Review: Dallas Buyers Club (Vallée, 2013)
I watched this movie reluctantly. It seemed like it would be another film that poked at some interesting little tidbit of history while letting a maturing actor showcase his talent. But it’s always the same kind of talent. It usually involves losing a lot of weight or gaining a lot of weight and acting a little crazy or eccentric–all of that mixed in with some George Clooney-esque frippery.
But, to my surprise, I actually liked this movie (for the most part), when they were able to stay away from the usual Hollywood formulas (sadly, they weren’t always able to). The “hero” Ron Woodruff, a homophobic, rodeo-loving, self-destructive electrician who contracts AIDS, is played by a Matthew McConaughey, who I admit has grown quite a bit since his days opposite the likes of Kate Hudson and Sarah Jessica Parker (How to Lose a Guy in 10 Days and Failure to Launch, respectively). Anyway, it is good acting, and a good story, too.
My main problem with this movie is my problem with every movie that’s “based off a true story.” What part’s true and what part’s made up? I can’t trust anything in the movie, any emotional resonance, because that’s the stuff that Hollywood loves to add to make real life seem more interesting than it is. The problem is that real life can be pretty damned interesting, and that’s what’s amazing about documentaries (see my review on The Overnighters). So even if Woodruff’s transformation did occur, or if there was romantic tension with his doctor, played by Jennifer Garner, I don’t believe in it. It smells like kitsch. But it’s also what carries the movie forward. So am I just left liking kitsch? I don’t know. I’m confused. Stop making movies based off true stories, Hollywood!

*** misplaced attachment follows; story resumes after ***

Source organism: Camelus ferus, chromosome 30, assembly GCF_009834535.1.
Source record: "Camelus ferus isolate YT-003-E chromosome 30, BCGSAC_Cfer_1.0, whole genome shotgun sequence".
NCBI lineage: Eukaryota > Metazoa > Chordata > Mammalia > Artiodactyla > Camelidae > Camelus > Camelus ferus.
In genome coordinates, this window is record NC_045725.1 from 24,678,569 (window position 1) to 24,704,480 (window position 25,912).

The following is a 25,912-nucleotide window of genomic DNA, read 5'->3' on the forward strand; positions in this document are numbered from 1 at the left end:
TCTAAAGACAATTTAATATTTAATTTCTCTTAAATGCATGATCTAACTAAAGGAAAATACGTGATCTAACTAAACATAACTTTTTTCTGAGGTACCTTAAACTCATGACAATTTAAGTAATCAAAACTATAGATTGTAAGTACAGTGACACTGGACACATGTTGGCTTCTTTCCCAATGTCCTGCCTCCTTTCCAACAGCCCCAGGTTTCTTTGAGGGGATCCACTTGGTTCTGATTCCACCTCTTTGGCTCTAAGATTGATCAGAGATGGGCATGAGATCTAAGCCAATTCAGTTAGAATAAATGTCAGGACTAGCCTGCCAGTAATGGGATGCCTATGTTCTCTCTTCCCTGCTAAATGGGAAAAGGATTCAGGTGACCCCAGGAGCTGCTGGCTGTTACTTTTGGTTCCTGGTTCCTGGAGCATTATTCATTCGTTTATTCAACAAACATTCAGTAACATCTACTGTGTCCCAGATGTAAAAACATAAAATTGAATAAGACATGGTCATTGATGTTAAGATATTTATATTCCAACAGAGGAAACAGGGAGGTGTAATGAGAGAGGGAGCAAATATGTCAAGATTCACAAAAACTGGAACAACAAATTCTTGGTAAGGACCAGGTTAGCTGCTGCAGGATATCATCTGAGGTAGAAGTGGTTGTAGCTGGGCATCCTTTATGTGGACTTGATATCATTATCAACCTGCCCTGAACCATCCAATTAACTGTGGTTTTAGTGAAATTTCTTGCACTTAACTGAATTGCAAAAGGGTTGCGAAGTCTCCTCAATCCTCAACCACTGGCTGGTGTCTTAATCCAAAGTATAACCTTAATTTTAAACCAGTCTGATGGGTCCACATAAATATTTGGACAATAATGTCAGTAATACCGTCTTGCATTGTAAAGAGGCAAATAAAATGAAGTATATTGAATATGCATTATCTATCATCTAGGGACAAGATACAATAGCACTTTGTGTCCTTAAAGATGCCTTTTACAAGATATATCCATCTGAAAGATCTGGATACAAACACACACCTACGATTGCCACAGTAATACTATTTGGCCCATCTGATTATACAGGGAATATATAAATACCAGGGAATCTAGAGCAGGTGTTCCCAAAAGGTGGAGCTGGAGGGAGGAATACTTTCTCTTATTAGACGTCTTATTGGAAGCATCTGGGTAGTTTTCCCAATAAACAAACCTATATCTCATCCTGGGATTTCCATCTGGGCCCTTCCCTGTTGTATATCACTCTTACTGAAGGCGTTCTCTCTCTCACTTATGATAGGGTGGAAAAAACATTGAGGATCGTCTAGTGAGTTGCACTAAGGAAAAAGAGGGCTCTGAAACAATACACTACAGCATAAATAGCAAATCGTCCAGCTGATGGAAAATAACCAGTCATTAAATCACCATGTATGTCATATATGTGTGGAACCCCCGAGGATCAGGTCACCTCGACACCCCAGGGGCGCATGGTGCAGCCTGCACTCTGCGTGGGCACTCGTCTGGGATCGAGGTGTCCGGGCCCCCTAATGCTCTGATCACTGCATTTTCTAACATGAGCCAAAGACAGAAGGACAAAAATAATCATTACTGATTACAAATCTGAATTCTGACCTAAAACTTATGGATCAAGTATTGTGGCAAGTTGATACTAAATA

Well, anyway, diatribe aside, I did like it more than I thought I would. And at least it wasn’t a biopic. Those are the worst movies based off true stories. Maybe one day I’ll review one and tell you why.
Note: I couldn’t tell if I liked Jared Leto‘s performance as a transvestite or if it felt too much like a stereotype.